The Evanston Public Library has partnered with Meals at Home, a meal delivery service that supports the homebound, the elderly, the disabled and others unable to care for their nutritional needs, to present a series of events addressing the issue of food insecurity in Evanston.
In the third installment of the four-part series, speakers highlighted ways in which communities around the country have addressed hunger issues and discussed what the Evanston community might be able to take away from these models.
The presentation featured three speakers:
Robert Egger, a nationally known author, activist and leader in the campaign against hunger. Mr. Egger is the founder of LA Kitchen and DC Central Kitchen, “community kitchens” that collect leftover food from hospitality businesses and farms, and use it to fuel culinary job training programs that provide meals to local service agencies;
Alan Shannon, Public Affairs Director for USDA’s Food and Nutrition Services and a leader in the creation and facilitation of GoodGreens, a network of over 1300 organizations and individuals from the Midwest who have an interest in building and supporting local food systems; and Debi Genthe, Executive Director at Meals at Home, who prior to her work with Meals at Home served as Executive Director and President of Interfaith Caregivers of Washington County, Wis., a not-for-profit network of volunteers that served more than 1,200 seniors annually with transportation and access to food.
Mr. Egger, who addressed the audience of approximately 30 Evanston community members by video-conference from his current home base in Los Angeles, emphasized the importance of looking outside the box for answers to the hunger crisis.
“Sometimes the answers are right in front of you,” he said. “Sometimes we have done things one way for so long, it requires a lot of creative thinking to see it differently.”
That is exactly what Mr. Egger did when he created the model for D.C Central Kitchen nearly 30 years ago. The old model of collecting donated food, preparing it in one place and delivering it to another place to be distributed to those in need, does little to address the root cause of hunger, he said.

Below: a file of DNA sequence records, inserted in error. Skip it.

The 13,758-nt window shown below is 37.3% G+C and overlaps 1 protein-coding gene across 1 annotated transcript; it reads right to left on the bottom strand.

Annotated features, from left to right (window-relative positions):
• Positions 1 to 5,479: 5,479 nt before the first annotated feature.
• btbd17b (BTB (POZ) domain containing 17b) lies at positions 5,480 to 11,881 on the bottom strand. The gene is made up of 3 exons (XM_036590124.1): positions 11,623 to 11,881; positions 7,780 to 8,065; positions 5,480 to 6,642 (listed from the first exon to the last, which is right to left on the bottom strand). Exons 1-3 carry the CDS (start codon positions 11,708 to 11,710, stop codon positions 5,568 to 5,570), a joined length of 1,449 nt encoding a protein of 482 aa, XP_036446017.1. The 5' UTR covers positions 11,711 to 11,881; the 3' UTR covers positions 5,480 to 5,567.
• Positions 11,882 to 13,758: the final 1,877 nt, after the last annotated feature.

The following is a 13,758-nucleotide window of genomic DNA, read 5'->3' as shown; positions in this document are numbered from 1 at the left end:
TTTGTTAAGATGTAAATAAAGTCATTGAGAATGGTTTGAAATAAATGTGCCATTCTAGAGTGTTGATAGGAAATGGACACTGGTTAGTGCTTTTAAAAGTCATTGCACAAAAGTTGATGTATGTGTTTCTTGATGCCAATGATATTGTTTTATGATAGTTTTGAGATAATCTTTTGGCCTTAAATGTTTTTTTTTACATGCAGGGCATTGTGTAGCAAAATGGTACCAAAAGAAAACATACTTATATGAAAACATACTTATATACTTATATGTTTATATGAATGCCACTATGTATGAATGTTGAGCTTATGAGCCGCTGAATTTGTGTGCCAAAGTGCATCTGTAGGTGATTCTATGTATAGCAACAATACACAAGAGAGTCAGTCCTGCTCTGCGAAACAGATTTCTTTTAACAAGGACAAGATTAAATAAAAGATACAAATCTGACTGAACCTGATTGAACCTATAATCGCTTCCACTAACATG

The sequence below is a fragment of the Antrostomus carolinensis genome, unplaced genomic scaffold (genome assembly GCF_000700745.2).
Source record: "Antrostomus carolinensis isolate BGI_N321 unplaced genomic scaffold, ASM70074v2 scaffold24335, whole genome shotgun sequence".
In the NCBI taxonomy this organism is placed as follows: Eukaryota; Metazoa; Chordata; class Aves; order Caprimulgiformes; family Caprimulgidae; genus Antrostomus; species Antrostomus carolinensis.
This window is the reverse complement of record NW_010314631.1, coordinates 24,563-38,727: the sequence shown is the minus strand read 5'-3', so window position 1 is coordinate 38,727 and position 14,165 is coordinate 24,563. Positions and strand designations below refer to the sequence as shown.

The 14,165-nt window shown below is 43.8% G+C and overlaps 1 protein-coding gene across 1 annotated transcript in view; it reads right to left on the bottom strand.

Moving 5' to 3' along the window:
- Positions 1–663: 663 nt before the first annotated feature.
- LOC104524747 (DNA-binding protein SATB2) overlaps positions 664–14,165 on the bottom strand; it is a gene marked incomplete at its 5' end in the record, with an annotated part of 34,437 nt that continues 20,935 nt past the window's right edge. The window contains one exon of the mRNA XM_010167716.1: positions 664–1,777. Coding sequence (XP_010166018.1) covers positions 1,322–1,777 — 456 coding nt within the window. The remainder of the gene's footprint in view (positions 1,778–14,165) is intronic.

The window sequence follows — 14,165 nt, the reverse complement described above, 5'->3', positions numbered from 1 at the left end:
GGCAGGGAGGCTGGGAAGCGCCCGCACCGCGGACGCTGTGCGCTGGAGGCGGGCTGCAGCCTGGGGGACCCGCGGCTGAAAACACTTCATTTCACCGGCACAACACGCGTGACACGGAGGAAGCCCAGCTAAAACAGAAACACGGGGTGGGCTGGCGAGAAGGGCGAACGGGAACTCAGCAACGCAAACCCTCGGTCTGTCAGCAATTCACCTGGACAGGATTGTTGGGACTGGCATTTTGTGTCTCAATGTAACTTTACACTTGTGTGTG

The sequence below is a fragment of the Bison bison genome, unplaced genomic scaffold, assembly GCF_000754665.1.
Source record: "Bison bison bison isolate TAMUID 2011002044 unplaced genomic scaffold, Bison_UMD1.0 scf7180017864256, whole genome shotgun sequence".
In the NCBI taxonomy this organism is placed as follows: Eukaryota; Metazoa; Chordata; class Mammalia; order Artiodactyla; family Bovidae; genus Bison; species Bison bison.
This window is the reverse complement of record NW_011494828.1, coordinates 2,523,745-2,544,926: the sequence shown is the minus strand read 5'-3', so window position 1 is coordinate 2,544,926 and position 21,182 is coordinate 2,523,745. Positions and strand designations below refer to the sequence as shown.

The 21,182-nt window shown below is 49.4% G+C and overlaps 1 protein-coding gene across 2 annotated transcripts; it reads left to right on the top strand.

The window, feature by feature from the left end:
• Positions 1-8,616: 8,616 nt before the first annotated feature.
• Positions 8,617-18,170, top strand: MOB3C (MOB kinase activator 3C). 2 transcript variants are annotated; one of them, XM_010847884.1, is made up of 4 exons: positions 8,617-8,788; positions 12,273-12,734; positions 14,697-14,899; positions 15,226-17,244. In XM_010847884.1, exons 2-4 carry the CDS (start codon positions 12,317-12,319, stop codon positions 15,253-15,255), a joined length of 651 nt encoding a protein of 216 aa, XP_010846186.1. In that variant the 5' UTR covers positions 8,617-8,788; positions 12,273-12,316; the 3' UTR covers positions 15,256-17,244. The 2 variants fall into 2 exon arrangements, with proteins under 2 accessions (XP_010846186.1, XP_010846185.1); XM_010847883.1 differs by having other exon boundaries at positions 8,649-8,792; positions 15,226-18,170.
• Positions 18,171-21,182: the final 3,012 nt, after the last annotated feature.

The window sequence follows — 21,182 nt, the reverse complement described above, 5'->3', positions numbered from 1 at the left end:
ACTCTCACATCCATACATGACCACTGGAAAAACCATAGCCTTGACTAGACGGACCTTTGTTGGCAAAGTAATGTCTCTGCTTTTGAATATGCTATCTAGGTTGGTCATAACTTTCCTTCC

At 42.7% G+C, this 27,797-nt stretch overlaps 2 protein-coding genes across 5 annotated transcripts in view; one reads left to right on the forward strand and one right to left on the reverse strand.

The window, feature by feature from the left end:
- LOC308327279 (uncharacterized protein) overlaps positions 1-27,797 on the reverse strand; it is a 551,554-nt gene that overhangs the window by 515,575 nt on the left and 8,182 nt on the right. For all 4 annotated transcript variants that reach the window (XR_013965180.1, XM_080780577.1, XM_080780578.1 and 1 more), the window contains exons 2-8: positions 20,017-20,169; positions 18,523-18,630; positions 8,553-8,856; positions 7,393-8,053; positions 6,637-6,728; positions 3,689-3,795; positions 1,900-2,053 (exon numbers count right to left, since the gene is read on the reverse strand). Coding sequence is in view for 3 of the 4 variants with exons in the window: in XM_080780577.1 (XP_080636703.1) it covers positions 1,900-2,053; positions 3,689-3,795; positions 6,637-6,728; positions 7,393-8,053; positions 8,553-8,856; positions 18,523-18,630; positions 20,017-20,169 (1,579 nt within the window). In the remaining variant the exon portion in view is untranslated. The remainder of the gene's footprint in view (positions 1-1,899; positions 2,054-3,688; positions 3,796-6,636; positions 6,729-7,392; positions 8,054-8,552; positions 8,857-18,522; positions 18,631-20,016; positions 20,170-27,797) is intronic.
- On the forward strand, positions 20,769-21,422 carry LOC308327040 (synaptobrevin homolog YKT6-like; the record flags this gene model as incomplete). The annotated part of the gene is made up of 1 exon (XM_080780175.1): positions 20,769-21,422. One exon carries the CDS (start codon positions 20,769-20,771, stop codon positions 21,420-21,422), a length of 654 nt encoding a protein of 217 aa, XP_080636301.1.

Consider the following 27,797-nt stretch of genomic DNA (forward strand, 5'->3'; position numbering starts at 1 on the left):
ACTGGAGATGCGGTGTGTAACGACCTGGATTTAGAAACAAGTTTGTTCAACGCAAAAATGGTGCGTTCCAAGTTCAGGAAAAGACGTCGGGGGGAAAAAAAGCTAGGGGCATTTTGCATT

“We thought, ‘Let’s take the food that goes to waste, the kitchens that are underutilized, the volunteers who want to be a part of something powerful and job train those who are stuck in a cycle of poverty and are hungry to be a part of the solution.’”
Today, Mr. Egger spends a lot of his time thinking about the future. As the baby boomer generation ages, there will be more elderly people in need of support, and as the food industry becomes more efficient, there will be less food waste and consequently less donated food to go around.
“It’s a tremendous opportunity to re-imagine and re-engage,” he added.
Mr. Egger visualizes communities growing more of their own food, doctors and healthcare workers trained in nutrition, vegetable gardens in hospitals, school children growing food for seniors in their own communities, and robust training programs for individuals looking for a way out of the cycle of poverty.
“It is less about building something new and more about utilizing what already exists within the community to jumpstart its economy,” he said.
Mr. Shannon highlighted several unique programs across the country that do just that, including one project that recently opened in the Chicagoland area.
The Farm on Ogden is a collaboration of the Chicago Botanic Garden’s Windy City Harvest program and the Lawndale Christian Health Center. The partnership works to bring food, health and jobs together in one location.
The 20,0000-square-foot urban agriculture facility, located in the North Lawndale neighborhood, aims to train youth and ex-offenders in farming, food safety, cooking and nutrition while also providing fresh produce to the neighborhood that data show has some of the highest unemployment and poverty rates in Chicago.
The Farm will also provide produce to patients at the Lawndale Christian Health Center through the Veggie Rx Program, which allows doctors to prescribe healthy foods for diet-related conditions.
“When patients come into the Health Center, they are handed a box of vegetables,” Mr. Shannon said.
Ms. Genthe said she is inspired by the innovative ideas that are popping up around the nation and expressed the need for Meals at Home to address the changing times.
“After 50 years serving the North Shore, we are at a pivotal point,” she said. “Do we want to continue with the model that we’ve used for the past 50 years, or do we want to really address the issue of hunger? Who can we collaborate with in our own community? What lessons have we learned from other successful programs? What can we recreate with an eye on what we expect to happen in the next five to 10 years?”
Ms. Genthe is optimistic and believes there are many possibilities for addressing food insecurity in Evanston.
“There are a lot of ways we can collaborate with other groups in Evanston,” she said. “It is very exciting, and we hope the community will stay with us and continue to be engaged and energized.”